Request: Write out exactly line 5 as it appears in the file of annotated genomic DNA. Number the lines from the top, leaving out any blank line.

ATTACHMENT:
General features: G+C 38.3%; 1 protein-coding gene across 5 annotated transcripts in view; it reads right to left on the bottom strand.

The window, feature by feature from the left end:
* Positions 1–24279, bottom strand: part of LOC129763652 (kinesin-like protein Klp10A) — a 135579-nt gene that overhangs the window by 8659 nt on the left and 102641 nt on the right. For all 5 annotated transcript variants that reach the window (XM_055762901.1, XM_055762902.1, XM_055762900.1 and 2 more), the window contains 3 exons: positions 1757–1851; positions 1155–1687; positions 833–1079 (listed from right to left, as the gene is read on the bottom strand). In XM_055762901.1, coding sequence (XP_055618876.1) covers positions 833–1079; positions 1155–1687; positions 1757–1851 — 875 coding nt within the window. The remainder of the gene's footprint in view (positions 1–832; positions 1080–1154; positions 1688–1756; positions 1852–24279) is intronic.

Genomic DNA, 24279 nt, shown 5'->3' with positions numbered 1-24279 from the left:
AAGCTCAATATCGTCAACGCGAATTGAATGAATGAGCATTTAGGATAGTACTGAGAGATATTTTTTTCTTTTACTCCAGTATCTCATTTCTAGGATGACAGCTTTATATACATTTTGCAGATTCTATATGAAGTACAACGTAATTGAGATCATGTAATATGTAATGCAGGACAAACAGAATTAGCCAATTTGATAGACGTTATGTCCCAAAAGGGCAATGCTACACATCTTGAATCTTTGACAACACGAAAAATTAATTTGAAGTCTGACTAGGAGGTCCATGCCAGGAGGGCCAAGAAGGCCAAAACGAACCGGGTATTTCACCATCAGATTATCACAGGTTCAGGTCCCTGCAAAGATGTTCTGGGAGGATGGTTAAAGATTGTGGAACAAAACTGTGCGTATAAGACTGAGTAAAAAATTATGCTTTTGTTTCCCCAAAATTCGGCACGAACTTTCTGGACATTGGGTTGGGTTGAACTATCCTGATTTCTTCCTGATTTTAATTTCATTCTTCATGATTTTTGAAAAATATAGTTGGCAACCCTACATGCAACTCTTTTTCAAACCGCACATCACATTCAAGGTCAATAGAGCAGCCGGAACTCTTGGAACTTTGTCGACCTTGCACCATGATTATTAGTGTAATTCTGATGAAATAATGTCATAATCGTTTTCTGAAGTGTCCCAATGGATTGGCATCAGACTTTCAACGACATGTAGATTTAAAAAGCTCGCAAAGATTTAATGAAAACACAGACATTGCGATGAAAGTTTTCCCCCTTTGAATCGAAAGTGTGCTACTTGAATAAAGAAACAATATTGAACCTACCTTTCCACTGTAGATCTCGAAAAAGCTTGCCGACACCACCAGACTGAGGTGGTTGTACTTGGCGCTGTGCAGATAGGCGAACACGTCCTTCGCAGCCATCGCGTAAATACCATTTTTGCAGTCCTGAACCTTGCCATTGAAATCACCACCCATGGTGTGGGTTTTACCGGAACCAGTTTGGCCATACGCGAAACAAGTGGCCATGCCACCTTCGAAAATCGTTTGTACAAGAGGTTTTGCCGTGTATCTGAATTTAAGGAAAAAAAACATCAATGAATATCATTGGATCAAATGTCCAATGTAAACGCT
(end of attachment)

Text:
AAGCTCAATATCGTCAACGCGAATTGAATGAATGAGCATTTAGGATAGTACTGAGAGATATTTTTTTCTTTTACTCCAGTATCTCATTTCTAGGATGACAGCTTTATATACATTTTGCAGATTCTATATGAAGTACAACGTAATTGAGATCATGTAATATGTAATGCAGGACAAACAGAATTAGCCAATTTGATAGACGTTATGTCCCAAAAGGGCAATGCTACACATCTTGAATCTTTGACAACACGAAAAATTAATTTGAAGTCTGACTAGGAGGTCCATGCCAGGAGGGCCAAGAAGGCCAAAACGAACCGGGTATTTCACCATCAGATTATCACAGGTTCAGGTCCCTGCAAAGATGTTCTGGGAGGATGGTTAAAGATTGTGGAACAAAACTGTGCGTATAAGACTGAGTAAAAAATTATGCTTTTGTTTCCCCAAAATTCGGCACGAACTTTCTGGACATTGGGTTGGGTTGAACTATCCTGATTTCTTCCTGATTTTAATTTCATTCTTCATGATTTTTGAAAAATATAGTTGGCAACCCTACATGCAACTCTTTTTCAAACCGCACATCACATTCAAGGTCAATAGAGCAGCCGGAACTCTTGGAACTTTGTCGACCTTGCACCATGATTATTAGTGTAATTCTGATGAAATAATGTCATAATCGTTTTCTGAAGTGTCCCAATGGATTGGCATCAGACTTTCAACGACATGTAGATTTAAAAAGCTCGCAAAGATTTAATGAAAACACAGACATTGCGATGAAAGTTTTCCCCCTTTGAATCGAAAGTGTGCTACTTGAATAAAGAAACAATATTGAACCTACCTTTCCACTGTAGATCTCGAAAAAGCTTGCCGACACCACCAGACTGAGGTGGTTGTACTTGGCGCTGTGCAGATAGGCGAACACGTCCTTCGCAGCCATCGCGTAAATACCATTTTTGCAGTCCTGAACCTTGCCATTGAAATCACCACCCATGGTGTGGGTTTTACCGGAACCAGTTTGGCCATACGCGAAACAAGTGGCCATGCCACCTTCGAAAATCGTTTGTACAAGAGGTTTTGCCGTGTATCTGAATTTAAGGAAAAAAAACATCAATGAATATCATTGGATCAAATGTCCAATGTAAACGCT